A Look at Winter Vegetables in the Summer Garden


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Winter vegetables do grow during our summer heat, but common knowledge states that they will not have a great taste during the summer months. This may not be the case.

I would love to travel to a drought free zone to find the lush jungle of a summer garden. Many of my plants are under stress, which means that they are not producing. The hot peppers keep providing me with spice for my meals. The basil abundantly fills its space. The grape vines run along their trellis, so stuffed grape leaves are on the table. However, being cautious with my watering means that the garden is not lush. I was so grateful for the rain last week, and the ground still holds that moisture, which makes me wonder why neighbors were watering their gardens for hours on end. I could be like the neighbor behind my house; let the garden die of thirst. I did notice that a few winter vegetables were doing well in this heat and lower water, but this is not the time to eat them, or is it?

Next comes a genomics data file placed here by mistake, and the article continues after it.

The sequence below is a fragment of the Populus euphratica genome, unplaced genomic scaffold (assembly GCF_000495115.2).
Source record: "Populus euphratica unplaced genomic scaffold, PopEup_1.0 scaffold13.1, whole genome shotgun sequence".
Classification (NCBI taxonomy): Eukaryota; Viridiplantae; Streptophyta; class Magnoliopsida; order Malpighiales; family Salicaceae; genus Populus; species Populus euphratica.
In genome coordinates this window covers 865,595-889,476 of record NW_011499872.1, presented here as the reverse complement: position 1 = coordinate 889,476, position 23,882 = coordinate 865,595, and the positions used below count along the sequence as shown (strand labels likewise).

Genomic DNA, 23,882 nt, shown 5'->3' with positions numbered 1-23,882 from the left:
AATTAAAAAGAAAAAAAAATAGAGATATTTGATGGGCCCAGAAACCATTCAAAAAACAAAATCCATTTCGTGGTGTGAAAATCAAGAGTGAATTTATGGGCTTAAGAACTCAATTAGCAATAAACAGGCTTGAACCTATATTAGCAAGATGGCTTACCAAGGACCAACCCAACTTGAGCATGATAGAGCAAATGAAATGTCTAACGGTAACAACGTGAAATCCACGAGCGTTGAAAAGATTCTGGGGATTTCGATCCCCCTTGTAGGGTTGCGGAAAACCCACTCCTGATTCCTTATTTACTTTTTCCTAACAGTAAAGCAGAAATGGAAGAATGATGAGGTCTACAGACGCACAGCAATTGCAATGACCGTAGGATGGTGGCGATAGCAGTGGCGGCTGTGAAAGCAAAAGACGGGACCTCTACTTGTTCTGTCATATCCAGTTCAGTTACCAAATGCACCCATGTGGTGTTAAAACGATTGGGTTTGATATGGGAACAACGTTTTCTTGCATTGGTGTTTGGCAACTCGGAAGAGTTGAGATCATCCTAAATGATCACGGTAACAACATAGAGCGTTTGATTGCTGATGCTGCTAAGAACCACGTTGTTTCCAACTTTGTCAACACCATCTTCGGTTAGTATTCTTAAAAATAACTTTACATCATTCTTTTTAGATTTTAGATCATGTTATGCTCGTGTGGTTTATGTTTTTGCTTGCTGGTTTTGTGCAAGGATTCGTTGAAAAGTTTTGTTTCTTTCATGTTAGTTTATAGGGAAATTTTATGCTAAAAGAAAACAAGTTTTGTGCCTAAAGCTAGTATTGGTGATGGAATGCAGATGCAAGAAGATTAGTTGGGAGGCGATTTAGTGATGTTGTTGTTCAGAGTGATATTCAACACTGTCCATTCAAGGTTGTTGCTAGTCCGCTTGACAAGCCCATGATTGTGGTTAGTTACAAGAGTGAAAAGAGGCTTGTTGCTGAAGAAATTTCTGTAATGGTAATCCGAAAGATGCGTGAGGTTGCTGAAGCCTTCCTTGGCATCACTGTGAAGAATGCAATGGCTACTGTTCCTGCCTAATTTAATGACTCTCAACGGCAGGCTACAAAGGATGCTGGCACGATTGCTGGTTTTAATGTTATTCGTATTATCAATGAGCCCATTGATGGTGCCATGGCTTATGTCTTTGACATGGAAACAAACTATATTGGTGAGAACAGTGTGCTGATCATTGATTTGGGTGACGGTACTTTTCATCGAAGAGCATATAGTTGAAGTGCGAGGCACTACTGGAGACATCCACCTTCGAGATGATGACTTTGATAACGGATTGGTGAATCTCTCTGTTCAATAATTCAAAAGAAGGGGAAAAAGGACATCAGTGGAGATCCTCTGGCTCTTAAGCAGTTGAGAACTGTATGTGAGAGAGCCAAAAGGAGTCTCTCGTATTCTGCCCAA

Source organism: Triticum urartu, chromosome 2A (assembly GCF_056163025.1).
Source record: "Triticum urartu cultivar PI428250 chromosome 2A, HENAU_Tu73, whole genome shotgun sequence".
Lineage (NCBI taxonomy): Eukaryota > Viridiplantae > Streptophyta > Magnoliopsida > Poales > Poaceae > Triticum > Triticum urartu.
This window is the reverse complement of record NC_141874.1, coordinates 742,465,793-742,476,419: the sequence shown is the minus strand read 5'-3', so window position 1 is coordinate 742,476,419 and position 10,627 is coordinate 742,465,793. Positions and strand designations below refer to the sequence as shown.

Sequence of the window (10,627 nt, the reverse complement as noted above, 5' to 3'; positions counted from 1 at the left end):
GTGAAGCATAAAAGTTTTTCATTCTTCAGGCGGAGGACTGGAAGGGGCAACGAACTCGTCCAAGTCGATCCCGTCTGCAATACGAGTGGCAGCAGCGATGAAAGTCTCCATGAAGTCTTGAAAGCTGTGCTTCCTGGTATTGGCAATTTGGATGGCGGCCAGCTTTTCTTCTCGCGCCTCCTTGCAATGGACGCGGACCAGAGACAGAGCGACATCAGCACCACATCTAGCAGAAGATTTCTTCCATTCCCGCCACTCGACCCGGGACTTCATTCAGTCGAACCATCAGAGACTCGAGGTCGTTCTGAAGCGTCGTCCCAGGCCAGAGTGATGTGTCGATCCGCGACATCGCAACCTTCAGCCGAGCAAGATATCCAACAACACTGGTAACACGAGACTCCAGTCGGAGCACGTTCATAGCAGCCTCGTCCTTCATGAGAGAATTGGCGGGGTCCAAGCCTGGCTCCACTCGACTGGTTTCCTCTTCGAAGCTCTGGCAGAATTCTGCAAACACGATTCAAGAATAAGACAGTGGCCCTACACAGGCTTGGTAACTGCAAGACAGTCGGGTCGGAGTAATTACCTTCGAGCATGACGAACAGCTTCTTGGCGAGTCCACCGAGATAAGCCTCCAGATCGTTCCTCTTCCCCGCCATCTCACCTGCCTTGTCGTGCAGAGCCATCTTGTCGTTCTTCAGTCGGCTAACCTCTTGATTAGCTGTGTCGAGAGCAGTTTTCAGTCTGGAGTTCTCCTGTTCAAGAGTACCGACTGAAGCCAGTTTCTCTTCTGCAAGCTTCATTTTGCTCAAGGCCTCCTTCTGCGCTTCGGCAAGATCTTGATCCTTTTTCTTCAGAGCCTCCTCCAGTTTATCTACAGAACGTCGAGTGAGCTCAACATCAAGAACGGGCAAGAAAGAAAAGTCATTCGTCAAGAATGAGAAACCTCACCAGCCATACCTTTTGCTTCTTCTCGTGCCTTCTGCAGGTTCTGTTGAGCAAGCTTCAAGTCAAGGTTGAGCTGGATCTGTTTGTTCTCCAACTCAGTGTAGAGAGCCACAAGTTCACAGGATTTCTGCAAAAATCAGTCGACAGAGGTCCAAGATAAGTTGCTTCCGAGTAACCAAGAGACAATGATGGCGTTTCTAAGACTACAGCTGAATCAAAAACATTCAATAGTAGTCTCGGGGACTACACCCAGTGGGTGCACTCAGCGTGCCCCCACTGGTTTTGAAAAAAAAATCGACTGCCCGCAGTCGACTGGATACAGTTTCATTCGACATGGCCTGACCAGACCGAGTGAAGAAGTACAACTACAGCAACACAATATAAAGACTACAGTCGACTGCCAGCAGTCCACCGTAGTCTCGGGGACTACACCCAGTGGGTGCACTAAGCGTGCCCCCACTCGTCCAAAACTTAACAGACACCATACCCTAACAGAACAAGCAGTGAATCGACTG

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Flash Frying Herbs and Leafy Greens


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Does everything taste better deep fried? No, but quickly frying herbs and leafy greens gives you a delicious flavor punch.

Do you like fried foods? I have a love-hate relationship with them. Fat carries flavor; oil is fat; and fat does damage to my body. I have worked hard to reduce the amount of unhealthy oils in the family diet, yet there are those traditional dishes that taste better with fat. My wife has become more concerned with fats in the diet, so she chides me when she sees any fat in a dish. Yet I decided to quickly fry herbs for a garnish on a pasta. This flash fry added a punch of flavor that passed my wife’s inspection.
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The Garden in November


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Houston does not have the temperature drops of other areas, so the vegetable garden continues.

Leaves are falling on a regular basis. Each day I sweep the patio and sidewalks. I do not mind, since this is a relaxing exercise in the cool breeze. I am taking the leaves for compost piles. I used to shred the leaves, but I create layered piles of compost under/behind bushes. What is different this year from previous years is that I am still expanding my network of garden beds. I usually spend my time working with existing beds and garden structures. I am still doing working on trellises and frames. I am still clearing out beds in preparation for the spring. However, I think that I would be planting even more if the vegetables were available.